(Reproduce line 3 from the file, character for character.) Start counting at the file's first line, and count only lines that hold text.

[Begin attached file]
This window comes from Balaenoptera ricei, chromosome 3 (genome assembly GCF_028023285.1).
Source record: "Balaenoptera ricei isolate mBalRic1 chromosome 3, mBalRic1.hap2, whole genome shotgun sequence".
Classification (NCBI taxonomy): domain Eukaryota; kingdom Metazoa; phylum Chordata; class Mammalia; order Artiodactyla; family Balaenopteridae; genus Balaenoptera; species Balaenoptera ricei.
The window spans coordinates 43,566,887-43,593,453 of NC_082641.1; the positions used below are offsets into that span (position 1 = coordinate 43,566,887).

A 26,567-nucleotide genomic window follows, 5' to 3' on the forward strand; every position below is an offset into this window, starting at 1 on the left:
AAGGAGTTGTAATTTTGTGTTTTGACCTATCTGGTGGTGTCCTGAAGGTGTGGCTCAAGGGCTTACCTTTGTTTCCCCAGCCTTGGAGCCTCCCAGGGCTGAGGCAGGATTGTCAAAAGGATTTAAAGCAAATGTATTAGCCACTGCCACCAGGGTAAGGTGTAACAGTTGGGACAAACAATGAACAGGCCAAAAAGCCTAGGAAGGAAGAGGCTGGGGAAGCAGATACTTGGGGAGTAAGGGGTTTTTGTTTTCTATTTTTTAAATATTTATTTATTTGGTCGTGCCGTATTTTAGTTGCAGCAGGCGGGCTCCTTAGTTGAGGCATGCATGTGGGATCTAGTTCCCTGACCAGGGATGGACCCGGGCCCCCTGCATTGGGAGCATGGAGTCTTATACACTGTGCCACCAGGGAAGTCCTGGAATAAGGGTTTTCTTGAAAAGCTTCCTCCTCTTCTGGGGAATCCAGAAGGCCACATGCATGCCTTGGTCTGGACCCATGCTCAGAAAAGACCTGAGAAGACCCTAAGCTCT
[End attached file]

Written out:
Classification (NCBI taxonomy): domain Eukaryota; kingdom Metazoa; phylum Chordata; class Mammalia; order Artiodactyla; family Balaenopteridae; genus Balaenoptera; species Balaenoptera ricei.